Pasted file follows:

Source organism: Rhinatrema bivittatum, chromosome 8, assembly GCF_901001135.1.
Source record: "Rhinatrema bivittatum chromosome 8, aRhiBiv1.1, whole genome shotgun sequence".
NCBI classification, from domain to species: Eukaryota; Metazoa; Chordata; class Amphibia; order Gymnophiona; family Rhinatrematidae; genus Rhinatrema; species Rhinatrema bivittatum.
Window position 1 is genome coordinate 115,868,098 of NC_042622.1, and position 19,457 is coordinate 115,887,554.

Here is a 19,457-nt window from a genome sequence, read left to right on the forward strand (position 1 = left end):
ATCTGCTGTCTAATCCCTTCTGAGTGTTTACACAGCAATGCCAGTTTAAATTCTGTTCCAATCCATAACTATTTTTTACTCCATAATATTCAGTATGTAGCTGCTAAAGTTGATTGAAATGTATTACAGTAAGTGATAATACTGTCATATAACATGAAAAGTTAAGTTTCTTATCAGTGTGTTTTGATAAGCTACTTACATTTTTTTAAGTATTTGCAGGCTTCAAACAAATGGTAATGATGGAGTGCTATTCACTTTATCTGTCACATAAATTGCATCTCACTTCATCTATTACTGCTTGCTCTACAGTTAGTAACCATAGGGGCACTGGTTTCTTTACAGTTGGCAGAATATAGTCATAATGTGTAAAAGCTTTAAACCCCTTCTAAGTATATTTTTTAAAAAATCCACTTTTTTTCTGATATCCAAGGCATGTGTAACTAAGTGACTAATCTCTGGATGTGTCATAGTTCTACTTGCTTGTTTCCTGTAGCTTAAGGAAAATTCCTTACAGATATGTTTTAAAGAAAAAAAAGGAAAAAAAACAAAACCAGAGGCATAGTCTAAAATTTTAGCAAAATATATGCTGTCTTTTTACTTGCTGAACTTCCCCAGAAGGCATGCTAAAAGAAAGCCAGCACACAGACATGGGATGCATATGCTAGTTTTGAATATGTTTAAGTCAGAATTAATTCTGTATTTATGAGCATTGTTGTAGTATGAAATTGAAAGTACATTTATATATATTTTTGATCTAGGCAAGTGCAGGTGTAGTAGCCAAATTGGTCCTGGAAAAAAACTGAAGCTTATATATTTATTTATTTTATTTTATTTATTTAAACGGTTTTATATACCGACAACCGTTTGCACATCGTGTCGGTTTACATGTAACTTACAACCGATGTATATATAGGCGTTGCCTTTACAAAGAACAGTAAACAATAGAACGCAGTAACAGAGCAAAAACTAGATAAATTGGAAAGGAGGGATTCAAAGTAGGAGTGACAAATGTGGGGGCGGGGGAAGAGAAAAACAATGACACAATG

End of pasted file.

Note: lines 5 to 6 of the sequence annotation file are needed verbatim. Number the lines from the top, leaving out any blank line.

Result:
Here is a 19,457-nt window from a genome sequence, read left to right on the forward strand (position 1 = left end):
ATCTGCTGTCTAATCCCTTCTGAGTGTTTACACAGCAATGCCAGTTTAAATTCTGTTCCAATCCATAACTATTTTTTACTCCATAATATTCAGTATGTAGCTGCTAAAGTTGATTGAAATGTATTACAGTAAGTGATAATACTGTCATATAACATGAAAAGTTAAGTTTCTTATCAGTGTGTTTTGATAAGCTACTTACATTTTTTTAAGTATTTGCAGGCTTCAAACAAATGGTAATGATGGAGTGCTATTCACTTTATCTGTCACATAAATTGCATCTCACTTCATCTATTACTGCTTGCTCTACAGTTAGTAACCATAGGGGCACTGGTTTCTTTACAGTTGGCAGAATATAGTCATAATGTGTAAAAGCTTTAAACCCCTTCTAAGTATATTTTTTAAAAAATCCACTTTTTTTCTGATATCCAAGGCATGTGTAACTAAGTGACTAATCTCTGGATGTGTCATAGTTCTACTTGCTTGTTTCCTGTAGCTTAAGGAAAATTCCTTACAGATATGTTTTAAAGAAAAAAAAGGAAAAAAAACAAAACCAGAGGCATAGTCTAAAATTTTAGCAAAATATATGCTGTCTTTTTACTTGCTGAACTTCCCCAGAAGGCATGCTAAAAGAAAGCCAGCACACAGACATGGGATGCATATGCTAGTTTTGAATATGTTTAAGTCAGAATTAATTCTGTATTTATGAGCATTGTTGTAGTATGAAATTGAAAGTACATTTATATATATTTTTGATCTAGGCAAGTGCAGGTGTAGTAGCCAAATTGGTCCTGGAAAAAAACTGAAGCTTATATATTTATTTATTTTATTTTATTTATTTAAACGGTTTTATATACCGACAACCGTTTGCACATCGTGTCGGTTTACATGTAACTTACAACCGATGTATATATAGGCGTTGCCTTTACAAAGAACAGTAAACAATAGAACGCAGTAACAGAGCAAAAACTAGATAAATTGGAAAGGAGGGATTCAAAGTAGGAGTGACAAATGTGGGGGCGGGGGAAGAGAAAAACAATGACACAATG